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Working for workers

Working for workers
HUMBLE: Tobokani Rari

Out spoken

Give him the microphone and an audience, the humble,soft spoken and ever smiling Tobokani Rari turns into a firebrand.

To Botswana’s working masses, Rari is the voice and face of public sector trade unionists, who have over five years fiercely fought for better working conditions from the employer of the day.

The Nshakashongwe born trade unionist, burst into limelight back in 2011 as one of the leaders and brains behind the first ever national public servants strike in Botswana.

The “Mother of all Strikes” brought service in government offices across the country for almost two months to its knees.

This week the 47-year-old family man spoke to The Voice about life beyond the trade unions.

Q. Kindly give us a bit of your family background

A. I’m from a family of seven children, three girls and four boys. I’m the fifth born.

Though originally from Nshakashongwe, I grew up at my mother’s home village of Marapong after the death of my father.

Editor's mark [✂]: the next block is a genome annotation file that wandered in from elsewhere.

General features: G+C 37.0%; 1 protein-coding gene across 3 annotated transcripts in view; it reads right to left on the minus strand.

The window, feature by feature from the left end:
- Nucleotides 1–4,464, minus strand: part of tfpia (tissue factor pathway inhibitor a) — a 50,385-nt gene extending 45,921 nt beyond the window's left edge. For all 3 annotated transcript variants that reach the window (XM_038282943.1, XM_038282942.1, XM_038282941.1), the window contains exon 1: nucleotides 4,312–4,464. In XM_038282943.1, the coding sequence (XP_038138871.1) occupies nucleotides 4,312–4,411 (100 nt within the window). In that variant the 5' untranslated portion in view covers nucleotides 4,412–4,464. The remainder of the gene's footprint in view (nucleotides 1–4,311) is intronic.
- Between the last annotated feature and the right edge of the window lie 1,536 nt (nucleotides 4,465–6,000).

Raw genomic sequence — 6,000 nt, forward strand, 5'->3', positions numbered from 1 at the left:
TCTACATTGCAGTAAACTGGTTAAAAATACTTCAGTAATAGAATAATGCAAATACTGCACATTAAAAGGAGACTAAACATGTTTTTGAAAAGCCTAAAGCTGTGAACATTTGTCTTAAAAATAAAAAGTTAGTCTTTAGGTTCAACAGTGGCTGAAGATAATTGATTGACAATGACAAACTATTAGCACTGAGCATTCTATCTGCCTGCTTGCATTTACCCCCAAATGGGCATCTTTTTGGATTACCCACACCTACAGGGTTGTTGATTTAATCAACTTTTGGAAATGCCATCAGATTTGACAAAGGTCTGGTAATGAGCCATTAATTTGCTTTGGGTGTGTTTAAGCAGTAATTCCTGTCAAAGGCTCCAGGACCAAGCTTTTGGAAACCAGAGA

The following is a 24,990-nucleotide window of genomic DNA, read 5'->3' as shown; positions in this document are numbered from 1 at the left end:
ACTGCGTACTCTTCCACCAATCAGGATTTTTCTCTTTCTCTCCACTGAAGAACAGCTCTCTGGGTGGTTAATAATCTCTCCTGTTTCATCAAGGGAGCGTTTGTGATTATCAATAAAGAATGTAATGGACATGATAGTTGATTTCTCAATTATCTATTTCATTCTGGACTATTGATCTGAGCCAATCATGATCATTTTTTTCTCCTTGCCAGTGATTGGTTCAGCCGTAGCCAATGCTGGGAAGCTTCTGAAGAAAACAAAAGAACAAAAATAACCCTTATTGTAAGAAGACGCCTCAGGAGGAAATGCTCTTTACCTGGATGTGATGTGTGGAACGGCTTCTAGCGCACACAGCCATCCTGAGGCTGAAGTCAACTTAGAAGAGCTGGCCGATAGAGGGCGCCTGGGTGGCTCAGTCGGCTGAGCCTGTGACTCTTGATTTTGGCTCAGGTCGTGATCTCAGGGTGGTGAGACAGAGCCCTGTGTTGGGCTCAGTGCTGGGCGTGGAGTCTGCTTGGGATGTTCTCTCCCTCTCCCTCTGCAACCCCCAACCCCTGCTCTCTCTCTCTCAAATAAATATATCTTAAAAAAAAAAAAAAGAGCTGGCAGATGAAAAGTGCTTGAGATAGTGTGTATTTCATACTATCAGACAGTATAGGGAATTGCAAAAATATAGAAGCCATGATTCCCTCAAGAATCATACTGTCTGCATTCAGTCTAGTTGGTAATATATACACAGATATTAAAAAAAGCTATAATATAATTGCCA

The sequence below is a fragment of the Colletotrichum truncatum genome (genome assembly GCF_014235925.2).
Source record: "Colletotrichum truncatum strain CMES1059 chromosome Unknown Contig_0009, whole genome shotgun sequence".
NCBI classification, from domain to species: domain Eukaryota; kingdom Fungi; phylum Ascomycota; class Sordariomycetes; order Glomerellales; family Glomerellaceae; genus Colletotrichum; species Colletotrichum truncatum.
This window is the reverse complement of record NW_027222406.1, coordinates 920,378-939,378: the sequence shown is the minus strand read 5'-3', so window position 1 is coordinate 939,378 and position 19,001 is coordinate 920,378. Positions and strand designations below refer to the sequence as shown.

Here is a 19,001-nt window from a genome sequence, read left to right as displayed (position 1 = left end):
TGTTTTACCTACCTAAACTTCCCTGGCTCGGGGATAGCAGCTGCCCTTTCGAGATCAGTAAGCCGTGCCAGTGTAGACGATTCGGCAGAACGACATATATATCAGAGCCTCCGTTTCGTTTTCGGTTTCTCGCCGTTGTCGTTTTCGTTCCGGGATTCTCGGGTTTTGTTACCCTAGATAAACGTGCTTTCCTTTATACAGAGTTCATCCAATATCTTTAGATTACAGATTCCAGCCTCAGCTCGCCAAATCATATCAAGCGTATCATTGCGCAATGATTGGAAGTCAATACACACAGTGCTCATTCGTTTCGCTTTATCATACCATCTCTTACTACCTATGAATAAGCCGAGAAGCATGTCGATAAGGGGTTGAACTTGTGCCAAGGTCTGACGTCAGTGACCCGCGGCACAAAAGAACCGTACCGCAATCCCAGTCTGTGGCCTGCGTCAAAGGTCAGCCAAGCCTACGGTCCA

So I was raised up by a widowed mother.

I did my primary school education at Nshakashongwe primary school, then proceed for junior secondary at Letlhakane junior secondary, which later became unified while we were still there.

I therefore did my senior secondary schooling there too.

Q. You are a Guidance and Counselling teacher and a professional Counsellor, how did you end up in trade unionism?

A. I always tell colleagues and people that am a Counsellor on loan to trade unions( laughs). We will come back to that one later on.

But I’m sure to go back, because counselling is a profession I love so much.

Back to your question, it was during my years when I was teaching in Gantsi that I met up and got involved in trade unions.

It was my co-workers who nominated and elected me to be their representative at regional level.

It involved organizing civil servants to join trade unions.

Even at college I was part of the student representative council.

Q. How do you marry the two? Are there any similiarities between trade unionism and counselling?